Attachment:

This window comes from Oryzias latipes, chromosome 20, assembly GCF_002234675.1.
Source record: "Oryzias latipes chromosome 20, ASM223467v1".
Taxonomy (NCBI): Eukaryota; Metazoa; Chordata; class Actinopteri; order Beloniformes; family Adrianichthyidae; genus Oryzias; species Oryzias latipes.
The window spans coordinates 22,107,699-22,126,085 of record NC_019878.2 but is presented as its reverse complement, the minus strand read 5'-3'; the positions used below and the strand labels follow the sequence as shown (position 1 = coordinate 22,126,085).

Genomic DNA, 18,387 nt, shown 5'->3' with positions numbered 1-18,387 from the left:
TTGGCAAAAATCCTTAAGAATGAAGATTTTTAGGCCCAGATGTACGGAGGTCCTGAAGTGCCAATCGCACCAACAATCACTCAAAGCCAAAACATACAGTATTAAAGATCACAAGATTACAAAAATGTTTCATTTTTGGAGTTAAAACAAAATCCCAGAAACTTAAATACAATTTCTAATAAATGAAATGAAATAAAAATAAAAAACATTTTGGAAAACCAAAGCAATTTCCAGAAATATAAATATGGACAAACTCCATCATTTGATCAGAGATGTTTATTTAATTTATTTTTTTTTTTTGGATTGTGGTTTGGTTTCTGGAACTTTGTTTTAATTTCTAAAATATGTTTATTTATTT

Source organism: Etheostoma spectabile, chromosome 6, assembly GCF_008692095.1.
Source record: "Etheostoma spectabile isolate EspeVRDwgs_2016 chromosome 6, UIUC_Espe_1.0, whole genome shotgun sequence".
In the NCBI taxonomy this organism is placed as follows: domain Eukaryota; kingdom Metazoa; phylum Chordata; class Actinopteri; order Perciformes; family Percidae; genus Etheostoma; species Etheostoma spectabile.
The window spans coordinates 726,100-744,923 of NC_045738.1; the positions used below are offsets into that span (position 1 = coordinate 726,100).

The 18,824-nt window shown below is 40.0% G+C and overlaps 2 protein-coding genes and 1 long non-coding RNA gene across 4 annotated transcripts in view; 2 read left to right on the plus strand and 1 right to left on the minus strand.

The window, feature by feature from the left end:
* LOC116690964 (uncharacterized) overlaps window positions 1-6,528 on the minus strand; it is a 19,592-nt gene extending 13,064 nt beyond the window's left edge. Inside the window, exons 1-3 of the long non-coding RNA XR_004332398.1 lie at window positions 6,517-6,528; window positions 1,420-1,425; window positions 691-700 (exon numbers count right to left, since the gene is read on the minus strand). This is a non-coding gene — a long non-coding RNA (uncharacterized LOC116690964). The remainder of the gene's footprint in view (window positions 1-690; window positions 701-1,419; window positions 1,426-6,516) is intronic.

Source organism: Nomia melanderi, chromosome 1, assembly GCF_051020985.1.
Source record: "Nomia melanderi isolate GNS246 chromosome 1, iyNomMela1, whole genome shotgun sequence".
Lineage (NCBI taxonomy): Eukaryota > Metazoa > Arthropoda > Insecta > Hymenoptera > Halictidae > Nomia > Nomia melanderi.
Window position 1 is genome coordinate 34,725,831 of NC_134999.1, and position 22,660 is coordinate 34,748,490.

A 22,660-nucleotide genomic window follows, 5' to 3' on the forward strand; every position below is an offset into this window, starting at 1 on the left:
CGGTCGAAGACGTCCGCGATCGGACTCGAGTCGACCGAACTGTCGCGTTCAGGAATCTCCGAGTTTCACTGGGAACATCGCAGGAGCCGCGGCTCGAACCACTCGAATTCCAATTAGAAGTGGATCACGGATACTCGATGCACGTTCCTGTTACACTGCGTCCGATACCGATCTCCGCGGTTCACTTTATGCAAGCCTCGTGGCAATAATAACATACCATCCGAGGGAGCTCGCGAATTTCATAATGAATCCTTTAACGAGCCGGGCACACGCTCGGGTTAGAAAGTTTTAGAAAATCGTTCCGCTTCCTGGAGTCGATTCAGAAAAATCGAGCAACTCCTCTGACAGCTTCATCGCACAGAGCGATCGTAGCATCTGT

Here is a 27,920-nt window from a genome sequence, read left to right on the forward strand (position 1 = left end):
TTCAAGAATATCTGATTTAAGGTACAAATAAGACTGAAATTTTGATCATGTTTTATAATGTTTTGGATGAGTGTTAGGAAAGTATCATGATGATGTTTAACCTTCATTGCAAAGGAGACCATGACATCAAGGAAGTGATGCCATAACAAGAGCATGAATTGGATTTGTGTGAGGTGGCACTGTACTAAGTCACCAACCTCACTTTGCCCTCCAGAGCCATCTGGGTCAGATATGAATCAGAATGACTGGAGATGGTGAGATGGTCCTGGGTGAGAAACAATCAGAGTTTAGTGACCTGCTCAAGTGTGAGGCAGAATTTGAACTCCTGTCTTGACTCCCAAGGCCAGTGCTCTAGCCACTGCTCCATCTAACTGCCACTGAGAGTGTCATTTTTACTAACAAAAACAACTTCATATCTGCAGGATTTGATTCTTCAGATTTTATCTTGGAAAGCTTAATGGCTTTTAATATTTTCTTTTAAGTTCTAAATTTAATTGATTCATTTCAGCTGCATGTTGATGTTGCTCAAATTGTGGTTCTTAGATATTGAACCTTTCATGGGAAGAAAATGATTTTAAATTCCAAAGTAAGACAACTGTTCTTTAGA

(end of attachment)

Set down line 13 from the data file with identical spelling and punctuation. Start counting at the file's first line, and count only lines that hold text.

* LOC116690964 (uncharacterized) overlaps window positions 1-6,528 on the minus strand; it is a 19,592-nt gene extending 13,064 nt beyond the window's left edge. Inside the window, exons 1-3 of the long non-coding RNA XR_004332398.1 lie at window positions 6,517-6,528; window positions 1,420-1,425; window positions 691-700 (exon numbers count right to left, since the gene is read on the minus strand). This is a non-coding gene — a long non-coding RNA (uncharacterized LOC116690964). The remainder of the gene's footprint in view (window positions 1-690; window positions 701-1,419; window positions 1,426-6,516) is intronic.